Long explains, "Usually when you show channel partners two ad creatives, you get five different opinions on what works. This time I showed the video first and it was amazing. In a room of 60 people there wasn't a single dissenting opinion. The video clearly showed what customers liked better. It wasn't the copywriting guy deciding which ad to run, it was the customer."

Step Two: Setting PR Measurement Guidelines

Before running any ads, Long decided to invest in six solid months of PR first in order to gain some name recognition for the Company. PR and then ads would be a one-two punch with far more impact than if both launched together. "Soften them up first with PR."

Before investing in any PR, the team first decided on a measuring system so any movement could be tracked carefully. "If you don't, you're flying blind," explains Long.

"When you're working in a tech company the CEO's always saying 'What's marketing done for me lately?' By having measurements in place, it's become much, much easer inside the Company. We don't always hit the number, but if we don't hit it I can tell you why we didn't and what we've done to fix it. These execs who are more on the engineering side, they appreciate that."

However, those measurements were *not* simply amount of stories run. Instead Long used an Influencer Index to assign points to each story in terms of how valuable it was.

Why? "Counting column inches is a disastrous way to go," explains Long. "I want to measure how attitudes are changing, are we making needles move from the journalists, analysts and marketplaces' standpoint?" The PR team created a list of the most important publications, online and off, in MAPICS' vertical markets and assigned each an Influencer Index score for potential coverage.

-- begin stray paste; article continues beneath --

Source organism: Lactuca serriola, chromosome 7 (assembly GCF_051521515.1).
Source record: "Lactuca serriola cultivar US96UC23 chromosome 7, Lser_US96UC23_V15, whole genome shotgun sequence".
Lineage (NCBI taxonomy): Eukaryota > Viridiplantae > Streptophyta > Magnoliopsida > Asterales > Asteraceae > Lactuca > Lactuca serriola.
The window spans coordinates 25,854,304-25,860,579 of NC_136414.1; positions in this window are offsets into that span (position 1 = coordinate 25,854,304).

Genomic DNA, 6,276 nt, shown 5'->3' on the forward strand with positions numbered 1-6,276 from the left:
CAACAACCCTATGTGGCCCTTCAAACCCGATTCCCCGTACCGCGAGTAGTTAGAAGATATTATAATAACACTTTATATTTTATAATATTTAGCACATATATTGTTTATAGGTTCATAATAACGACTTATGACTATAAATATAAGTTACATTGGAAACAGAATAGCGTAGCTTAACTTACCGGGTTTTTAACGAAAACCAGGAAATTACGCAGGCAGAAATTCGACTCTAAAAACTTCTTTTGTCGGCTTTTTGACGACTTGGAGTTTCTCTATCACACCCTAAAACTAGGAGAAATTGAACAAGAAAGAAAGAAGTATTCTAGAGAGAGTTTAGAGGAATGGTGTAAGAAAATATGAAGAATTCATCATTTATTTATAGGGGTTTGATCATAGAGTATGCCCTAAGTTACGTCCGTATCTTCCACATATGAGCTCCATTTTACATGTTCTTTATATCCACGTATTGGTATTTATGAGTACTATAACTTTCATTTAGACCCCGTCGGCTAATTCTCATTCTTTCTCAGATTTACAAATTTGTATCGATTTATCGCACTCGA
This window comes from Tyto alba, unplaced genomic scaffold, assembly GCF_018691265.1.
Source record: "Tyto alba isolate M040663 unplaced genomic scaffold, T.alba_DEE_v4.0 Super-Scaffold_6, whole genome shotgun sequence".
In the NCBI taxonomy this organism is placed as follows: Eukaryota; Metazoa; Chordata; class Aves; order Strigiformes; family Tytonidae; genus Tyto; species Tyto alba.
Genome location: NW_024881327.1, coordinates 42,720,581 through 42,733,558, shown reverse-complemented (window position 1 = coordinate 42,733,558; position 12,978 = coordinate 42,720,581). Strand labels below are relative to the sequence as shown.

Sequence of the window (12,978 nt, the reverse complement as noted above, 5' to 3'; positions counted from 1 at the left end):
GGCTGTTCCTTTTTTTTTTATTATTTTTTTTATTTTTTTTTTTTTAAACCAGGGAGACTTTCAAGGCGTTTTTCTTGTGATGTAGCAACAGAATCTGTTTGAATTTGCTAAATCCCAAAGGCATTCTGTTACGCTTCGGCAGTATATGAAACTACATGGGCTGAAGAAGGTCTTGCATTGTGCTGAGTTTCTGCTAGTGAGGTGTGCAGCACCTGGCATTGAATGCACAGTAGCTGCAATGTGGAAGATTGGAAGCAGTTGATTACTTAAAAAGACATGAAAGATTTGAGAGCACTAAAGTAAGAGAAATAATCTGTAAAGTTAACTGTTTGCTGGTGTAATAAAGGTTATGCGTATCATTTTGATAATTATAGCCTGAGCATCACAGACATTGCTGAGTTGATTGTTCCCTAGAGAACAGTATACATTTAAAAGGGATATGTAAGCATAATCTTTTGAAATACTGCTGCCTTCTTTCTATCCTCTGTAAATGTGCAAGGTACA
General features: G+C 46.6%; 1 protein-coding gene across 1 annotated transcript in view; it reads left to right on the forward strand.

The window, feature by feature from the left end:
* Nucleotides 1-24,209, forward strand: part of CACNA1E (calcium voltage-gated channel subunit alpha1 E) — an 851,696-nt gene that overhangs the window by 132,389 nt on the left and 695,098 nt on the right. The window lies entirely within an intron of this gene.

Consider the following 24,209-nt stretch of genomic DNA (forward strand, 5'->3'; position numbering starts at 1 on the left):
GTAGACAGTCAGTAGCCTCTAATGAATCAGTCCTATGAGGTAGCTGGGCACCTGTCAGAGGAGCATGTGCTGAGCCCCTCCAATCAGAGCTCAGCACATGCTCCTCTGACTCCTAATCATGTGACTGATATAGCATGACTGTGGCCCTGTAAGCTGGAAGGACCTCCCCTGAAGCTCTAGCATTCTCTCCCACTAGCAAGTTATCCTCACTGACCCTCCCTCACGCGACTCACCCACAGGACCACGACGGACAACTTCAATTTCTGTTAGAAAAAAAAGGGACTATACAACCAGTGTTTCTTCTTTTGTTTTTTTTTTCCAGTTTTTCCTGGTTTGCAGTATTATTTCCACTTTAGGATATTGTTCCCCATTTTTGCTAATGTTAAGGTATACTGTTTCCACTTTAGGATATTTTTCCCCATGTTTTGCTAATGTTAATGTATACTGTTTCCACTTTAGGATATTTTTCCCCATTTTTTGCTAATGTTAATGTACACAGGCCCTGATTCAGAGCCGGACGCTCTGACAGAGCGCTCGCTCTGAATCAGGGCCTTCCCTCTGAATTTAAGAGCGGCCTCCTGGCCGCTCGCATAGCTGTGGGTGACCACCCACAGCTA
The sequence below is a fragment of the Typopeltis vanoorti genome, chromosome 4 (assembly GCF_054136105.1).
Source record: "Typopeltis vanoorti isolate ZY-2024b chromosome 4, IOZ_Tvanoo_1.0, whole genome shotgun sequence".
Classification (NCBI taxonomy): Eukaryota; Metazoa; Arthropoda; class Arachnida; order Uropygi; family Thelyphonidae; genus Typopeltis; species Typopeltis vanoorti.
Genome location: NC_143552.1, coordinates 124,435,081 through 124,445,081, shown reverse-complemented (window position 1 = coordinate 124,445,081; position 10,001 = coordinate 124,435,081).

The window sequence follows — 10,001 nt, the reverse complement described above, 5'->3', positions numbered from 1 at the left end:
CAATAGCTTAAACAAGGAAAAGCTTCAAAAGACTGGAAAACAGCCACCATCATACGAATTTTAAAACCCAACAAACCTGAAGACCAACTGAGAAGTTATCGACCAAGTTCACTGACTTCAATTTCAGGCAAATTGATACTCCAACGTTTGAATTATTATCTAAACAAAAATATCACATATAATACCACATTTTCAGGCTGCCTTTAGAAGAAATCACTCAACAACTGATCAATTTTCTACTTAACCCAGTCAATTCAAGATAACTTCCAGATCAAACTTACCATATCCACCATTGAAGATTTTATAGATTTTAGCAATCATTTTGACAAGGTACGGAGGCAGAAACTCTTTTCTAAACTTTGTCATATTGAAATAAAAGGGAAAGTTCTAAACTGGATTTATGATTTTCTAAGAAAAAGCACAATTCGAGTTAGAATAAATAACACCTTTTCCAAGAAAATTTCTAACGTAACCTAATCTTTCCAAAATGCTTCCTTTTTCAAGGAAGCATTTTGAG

For example, when MAPICS' CEO was featured in an Associated Press article on baby boomer CEOs which ran in 200 newspapers and general news sites, Long assigned far fewer points than when MAPICS was mentioned in a single vertical market magazine in glowing terms. "I don't consider the Orlando Sunday Times my key market segment, whereas five inches in Manufacturing Systems Magazine..."

Abovo's VP Mike Neumeier says, "The Influencer Index goes back to your sales team. What publications are going to help you close sales or move along sales? It's all about selling. It's how to help the sales force."

Based on feedback from his customer survey, Long assigned online publications and emailed newsletters in his niches fairly high rankings in the Index. "Customers say they value time, and they are dramatically in favor of more online."